Noah is helping out on the neighbour's farm once a week, feeding 100 pigs and 200 chickens. It's lovely for him-- he's learning and growing from the experience.
Barley feed!

Chicken feed!

Noah also got to go on a hike to the nearby waterfall with just his grandfather! There hasn't been nearly enough rain for winter, but the waterfall is still flowing, which is a really good sign.
I didn't expect that Cape Point would be the kids' favourite spot in winter, but it is. Noah and Eli are in this picture, as they run out of the car so fast that they're by the ocean before Hana is even out of the car seat. 

We found a dead seal on the beach, and did what anyone would do...

inspect its large teeth.

Drag it up away from the waves, so that it wouldn't be pulled back into the ocean...
... and come back weekly to see how the seal's body was doing... (week 2 it was completely buried, but week 3 it was back)

Week 3: The skull is almost ready for relocation...
We saw a Cape Clawless Otter, which made me extremely excited. Can you spot it?

Otter is still in the picture!

The kids felt that if they approached on all fours, the otter would not be scared and run away. Mmmm.


Cape Point has the most amazing shells. We go at low tide so that we can look at a lot of rockpools, and we put them back carefully.

Unsafe modes of transport. This is a directionless trolley gifted to us by someone. It's basically used to crash at high speeds.

These waves are extraordinarily cold. 

Epsom salt crystals. 

building with spielgaben. 
Another winter's day, another.... beach???

Silvermine hiking
Big girl doesn't need a ride anymore.

She does, however, need to pick up every single rock on the way.

Boys ran ahead and had to circle back to find Hana and I.
penguin babies are everywhere.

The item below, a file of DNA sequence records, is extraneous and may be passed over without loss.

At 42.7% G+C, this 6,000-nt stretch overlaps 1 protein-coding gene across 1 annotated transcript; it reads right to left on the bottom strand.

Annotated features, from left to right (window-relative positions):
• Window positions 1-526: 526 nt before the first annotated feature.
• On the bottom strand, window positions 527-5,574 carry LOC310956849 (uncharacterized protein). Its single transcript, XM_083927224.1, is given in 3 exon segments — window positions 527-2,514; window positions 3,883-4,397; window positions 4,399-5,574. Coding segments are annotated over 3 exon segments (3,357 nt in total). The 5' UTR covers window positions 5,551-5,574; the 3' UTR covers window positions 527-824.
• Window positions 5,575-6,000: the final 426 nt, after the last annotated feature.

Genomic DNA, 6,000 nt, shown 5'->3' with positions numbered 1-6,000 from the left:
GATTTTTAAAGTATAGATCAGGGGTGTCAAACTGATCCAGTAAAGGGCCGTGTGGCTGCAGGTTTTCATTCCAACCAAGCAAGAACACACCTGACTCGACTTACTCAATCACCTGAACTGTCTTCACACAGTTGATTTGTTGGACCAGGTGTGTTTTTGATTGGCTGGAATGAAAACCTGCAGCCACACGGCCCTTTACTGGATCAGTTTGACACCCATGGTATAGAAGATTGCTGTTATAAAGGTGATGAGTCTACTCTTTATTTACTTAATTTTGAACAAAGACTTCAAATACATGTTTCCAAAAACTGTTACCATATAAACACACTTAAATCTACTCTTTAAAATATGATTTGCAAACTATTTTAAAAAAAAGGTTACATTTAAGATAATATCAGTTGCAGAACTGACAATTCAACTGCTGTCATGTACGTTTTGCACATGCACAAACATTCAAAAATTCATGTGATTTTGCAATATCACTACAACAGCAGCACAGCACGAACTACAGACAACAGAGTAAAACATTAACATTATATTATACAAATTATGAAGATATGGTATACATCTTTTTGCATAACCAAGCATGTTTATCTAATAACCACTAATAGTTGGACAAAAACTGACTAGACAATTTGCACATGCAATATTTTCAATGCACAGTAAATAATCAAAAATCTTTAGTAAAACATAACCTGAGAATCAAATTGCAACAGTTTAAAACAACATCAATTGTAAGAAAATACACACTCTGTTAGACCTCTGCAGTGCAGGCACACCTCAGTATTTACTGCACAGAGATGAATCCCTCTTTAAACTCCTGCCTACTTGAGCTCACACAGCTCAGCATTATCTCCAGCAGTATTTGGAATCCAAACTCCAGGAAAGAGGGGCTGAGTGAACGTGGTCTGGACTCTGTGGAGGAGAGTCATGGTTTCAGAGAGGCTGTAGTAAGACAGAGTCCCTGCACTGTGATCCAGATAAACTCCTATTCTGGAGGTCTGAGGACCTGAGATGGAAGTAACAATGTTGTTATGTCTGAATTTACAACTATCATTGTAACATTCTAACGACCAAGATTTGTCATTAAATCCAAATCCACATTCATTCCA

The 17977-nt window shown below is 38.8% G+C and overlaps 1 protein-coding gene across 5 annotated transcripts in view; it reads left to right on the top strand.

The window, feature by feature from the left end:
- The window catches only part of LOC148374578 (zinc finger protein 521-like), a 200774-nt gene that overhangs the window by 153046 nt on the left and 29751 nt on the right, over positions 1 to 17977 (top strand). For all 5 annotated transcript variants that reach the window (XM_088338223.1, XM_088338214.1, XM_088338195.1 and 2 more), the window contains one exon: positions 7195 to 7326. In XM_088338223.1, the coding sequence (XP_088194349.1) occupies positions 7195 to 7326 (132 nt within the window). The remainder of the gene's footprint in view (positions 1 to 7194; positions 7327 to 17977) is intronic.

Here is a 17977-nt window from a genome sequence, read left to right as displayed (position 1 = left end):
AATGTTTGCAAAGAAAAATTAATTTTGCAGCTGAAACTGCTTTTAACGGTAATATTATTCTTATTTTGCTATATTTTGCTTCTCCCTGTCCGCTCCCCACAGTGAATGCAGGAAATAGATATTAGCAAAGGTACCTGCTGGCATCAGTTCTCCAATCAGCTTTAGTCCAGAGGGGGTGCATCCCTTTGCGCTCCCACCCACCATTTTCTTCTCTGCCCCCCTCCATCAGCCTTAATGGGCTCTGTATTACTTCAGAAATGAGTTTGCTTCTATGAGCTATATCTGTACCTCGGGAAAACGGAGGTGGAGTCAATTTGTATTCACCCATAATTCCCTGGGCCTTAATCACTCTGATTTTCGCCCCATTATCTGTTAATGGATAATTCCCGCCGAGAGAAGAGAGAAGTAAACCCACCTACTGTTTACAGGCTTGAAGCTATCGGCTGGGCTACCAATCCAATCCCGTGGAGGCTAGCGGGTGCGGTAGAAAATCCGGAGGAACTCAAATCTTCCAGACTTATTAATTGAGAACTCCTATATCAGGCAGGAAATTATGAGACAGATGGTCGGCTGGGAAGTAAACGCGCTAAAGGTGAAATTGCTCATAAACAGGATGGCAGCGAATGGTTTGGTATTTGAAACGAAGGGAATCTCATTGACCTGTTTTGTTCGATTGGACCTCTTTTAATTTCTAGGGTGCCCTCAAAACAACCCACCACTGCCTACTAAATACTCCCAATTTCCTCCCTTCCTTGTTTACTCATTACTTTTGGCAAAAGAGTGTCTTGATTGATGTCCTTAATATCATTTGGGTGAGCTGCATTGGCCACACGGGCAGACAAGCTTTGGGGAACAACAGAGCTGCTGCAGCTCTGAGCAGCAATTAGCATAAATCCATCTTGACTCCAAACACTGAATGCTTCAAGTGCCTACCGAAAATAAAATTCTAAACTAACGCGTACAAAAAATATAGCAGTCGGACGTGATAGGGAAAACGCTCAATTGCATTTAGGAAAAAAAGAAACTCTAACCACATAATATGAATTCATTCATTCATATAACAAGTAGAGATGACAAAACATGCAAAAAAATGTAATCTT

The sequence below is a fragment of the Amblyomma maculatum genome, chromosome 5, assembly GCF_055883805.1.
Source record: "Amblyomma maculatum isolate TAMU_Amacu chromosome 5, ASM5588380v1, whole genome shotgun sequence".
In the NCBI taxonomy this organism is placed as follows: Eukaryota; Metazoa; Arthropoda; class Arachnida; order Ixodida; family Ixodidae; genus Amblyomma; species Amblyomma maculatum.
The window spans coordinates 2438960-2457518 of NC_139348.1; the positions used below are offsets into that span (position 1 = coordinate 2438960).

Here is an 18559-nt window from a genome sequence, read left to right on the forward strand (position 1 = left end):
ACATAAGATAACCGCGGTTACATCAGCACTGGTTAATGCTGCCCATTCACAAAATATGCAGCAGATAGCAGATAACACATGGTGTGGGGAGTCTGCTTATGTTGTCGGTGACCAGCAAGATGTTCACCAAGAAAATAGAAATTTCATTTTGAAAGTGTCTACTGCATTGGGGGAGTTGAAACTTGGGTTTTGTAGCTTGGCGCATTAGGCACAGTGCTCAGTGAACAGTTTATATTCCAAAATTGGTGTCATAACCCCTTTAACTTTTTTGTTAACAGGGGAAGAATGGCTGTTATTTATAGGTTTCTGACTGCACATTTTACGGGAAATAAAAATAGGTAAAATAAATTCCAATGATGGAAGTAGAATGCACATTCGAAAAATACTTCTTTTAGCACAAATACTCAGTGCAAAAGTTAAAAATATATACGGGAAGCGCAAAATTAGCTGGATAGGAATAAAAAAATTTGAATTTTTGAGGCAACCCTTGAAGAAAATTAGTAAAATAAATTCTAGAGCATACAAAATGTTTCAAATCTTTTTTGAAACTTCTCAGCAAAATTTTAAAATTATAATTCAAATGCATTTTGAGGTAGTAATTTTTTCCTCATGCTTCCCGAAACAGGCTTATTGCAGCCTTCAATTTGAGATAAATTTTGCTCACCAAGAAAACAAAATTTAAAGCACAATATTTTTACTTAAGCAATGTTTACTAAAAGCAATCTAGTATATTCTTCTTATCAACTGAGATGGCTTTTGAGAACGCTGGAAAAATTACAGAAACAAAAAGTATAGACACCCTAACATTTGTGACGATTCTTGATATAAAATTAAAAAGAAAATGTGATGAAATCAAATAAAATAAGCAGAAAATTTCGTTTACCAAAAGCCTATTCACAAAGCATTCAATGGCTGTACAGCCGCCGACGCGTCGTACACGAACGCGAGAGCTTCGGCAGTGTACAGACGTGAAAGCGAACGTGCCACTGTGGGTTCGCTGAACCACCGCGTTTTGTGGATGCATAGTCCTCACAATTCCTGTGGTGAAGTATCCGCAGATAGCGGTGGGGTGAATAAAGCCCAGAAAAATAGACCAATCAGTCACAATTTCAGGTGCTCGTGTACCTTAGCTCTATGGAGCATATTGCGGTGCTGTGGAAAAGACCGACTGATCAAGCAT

We had the entire penguin beach to our selves, because the penguins are all hiding in the bushes with their babies, and it's the middle of winter.

Noah made me call a ranger about this adolescent penguin because at first she looked... dead.. and then... uncomfortable stuck between two rocks. But she's just a firstborn, waiting for her younger siblings to grow up so her mom can come out of the bushes, onto the rocks to hang out with her. A metaphor for first borns of all species?

Mid winter swimming.

with auntie Kim.

These are our annual beds. 2 years and a lot of labour (and a lot of horse manure) in the making... finally ready and starting to grow stuff.

starting to grow vegetables...

Noah's toad raft... our reservoir is a good breeding ground for endangered toads, but if they get in they can't really get out.

Eli's Toad raft...

Saturday, July 1, 2017

June updates: Travel, home, rain, thriving.

Much of June, we were still traveling. Traveling with three children, for us at least, is a reminder that we are dependent on a pretty narrow set of circumstances for our own thriving. Eug and I have worked towards being pretty flexible, but when it comes to kids, all kinds of things derail us in such unpredictable and surprising ways.